After four years, seven states, seventy interviews, three name changes and what seems like an endless process, we’re finally nearing the home stretch. Now we’ve got a rough edit of the film and we’re raising some finishing funds to help us launch the film in 2014.
After more than three years of roaming American vineyards and wineries, we’re finally on the home stretch of our feature documentary, American Wine Story. We’re closing in on 100 interviews, and we expect to take our very last trip this weekend, heading back to where it all started in Walla Walla and Washington’s wine country.
There’s plenty of work left, from audio mixing, to color correction, final edits, motion graphics and more. But look for the film in early 2014.
While making this documentary, we accumulated so many more stories than we can use in one feature documentary, so we’ll be posting clips from time to time that help show off the amazing personalities we met along the way. Mary Olson of Airlie Winery in Monmouth, Oregon is someone who always makes you feel at home. It’s the first Oregon winery I visited after moving here from the Midwest.
I remember that visit well. It was a lovely, bright spring day, and we were the only guests. We walked into the tasting room, and Mary came in to meet us. “It’s too nice to stay inside,” she said. “Go out and have a seat, and I’ll bring you some wine.” We sat under a trellis, watching her Irish Setters splash in the pond, while she brought out wines, four at a time, sitting down and chatting with us between pours. Read the rest of this entry »
Had one of those magic moments today when things just fall into place. I was digging through the Oregon Wine History Archive at Linfield College (home of the International Pinot Noir Celebration), looking for whatever I could find in the collection of Oregon Pinot pioneer Dick Erath. I found a number of fantastic documents and slides.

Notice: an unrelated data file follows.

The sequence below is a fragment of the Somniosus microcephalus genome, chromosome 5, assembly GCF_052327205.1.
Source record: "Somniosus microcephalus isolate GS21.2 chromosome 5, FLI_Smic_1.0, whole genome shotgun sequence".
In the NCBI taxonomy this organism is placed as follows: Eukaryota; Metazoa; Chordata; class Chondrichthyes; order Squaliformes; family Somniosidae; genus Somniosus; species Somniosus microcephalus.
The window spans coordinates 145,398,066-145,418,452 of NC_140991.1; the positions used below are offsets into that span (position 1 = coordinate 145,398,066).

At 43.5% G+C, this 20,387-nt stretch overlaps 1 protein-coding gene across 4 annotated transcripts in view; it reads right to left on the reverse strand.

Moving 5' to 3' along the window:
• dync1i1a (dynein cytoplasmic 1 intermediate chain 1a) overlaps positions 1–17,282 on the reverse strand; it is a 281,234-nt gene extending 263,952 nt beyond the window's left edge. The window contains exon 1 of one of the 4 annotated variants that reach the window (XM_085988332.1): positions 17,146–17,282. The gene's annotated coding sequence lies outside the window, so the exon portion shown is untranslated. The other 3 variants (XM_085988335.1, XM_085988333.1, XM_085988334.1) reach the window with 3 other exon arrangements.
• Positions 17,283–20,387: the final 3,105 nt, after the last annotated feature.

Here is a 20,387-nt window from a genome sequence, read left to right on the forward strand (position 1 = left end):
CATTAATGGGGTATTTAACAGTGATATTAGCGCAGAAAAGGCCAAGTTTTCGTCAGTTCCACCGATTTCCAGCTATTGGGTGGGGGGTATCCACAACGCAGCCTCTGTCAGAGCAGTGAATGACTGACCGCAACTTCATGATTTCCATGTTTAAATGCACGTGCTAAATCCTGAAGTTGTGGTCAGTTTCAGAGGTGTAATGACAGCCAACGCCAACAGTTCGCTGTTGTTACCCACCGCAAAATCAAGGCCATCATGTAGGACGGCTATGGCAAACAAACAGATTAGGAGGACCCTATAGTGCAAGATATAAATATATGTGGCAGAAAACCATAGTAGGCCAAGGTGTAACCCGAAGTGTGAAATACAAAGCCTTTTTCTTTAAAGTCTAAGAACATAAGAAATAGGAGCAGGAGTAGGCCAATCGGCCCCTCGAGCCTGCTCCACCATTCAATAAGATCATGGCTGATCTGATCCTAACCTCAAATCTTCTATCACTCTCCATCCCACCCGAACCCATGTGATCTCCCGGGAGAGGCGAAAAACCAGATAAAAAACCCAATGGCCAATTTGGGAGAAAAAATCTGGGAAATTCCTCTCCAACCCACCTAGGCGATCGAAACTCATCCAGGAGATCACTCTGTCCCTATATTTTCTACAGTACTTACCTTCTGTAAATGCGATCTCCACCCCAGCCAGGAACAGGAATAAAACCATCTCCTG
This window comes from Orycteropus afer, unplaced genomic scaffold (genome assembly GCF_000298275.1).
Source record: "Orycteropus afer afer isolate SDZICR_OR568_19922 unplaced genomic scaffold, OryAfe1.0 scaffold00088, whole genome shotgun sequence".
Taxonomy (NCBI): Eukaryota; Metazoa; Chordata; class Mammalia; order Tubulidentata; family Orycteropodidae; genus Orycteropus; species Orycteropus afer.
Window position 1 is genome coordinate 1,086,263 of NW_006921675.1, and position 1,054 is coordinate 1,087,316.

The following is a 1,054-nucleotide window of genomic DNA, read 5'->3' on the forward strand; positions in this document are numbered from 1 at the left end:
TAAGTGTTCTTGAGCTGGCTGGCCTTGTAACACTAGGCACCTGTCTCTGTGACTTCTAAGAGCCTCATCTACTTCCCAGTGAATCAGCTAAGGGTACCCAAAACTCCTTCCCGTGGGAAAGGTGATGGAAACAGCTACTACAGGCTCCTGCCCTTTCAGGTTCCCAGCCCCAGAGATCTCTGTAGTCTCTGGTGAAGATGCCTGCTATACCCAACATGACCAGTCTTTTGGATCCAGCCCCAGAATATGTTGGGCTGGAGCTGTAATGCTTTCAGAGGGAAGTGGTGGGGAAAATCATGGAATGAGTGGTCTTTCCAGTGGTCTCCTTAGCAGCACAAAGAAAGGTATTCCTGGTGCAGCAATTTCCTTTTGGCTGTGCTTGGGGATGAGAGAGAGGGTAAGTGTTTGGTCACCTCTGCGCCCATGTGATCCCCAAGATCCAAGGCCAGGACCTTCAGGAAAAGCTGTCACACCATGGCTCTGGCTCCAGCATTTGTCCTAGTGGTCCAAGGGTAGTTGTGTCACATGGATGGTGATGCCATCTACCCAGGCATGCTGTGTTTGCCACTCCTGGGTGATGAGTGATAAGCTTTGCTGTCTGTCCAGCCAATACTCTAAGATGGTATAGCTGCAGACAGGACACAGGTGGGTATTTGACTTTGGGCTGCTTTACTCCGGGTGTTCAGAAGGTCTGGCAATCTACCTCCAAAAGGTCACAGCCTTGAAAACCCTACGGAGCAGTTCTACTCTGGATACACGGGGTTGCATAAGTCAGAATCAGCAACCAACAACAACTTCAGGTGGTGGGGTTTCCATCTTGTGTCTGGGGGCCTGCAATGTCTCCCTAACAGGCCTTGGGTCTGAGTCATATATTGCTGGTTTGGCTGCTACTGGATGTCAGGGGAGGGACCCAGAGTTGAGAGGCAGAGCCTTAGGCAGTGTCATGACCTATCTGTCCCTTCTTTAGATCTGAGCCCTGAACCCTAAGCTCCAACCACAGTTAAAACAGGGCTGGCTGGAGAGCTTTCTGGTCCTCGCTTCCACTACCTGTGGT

I’d gathered enough good material that I was all ready to call it a morning and start copying and scanning when I spotted a small, worn, aged notebook in the bottom of one of the boxes. I stopped short a moment. I knew it had to be something good.
When we interviewed Dick Erath, he described in detail his first shot at garage winemaking. It was a Semillon he bought from a local vineyard in California before he moved up to Oregon. A number of the slides I found showed him at work on a home rig from around that time. But the notebook held an even bigger surprise: his handwritten notes from making that vintage.
This is where the winemaker was born. Right from the start, you can see his meticulous attention to detail. On the back, he wrote down a long list of hydrometer readings, being beyond thorough. I recognized it right away…I use the same format in my own garage winemaking, though I’m a lot less precise and my handwriting is undecipherable. I guess that tells you something about why he founded one of the largest wineries in the Northwest and I’m still making wine in my garage.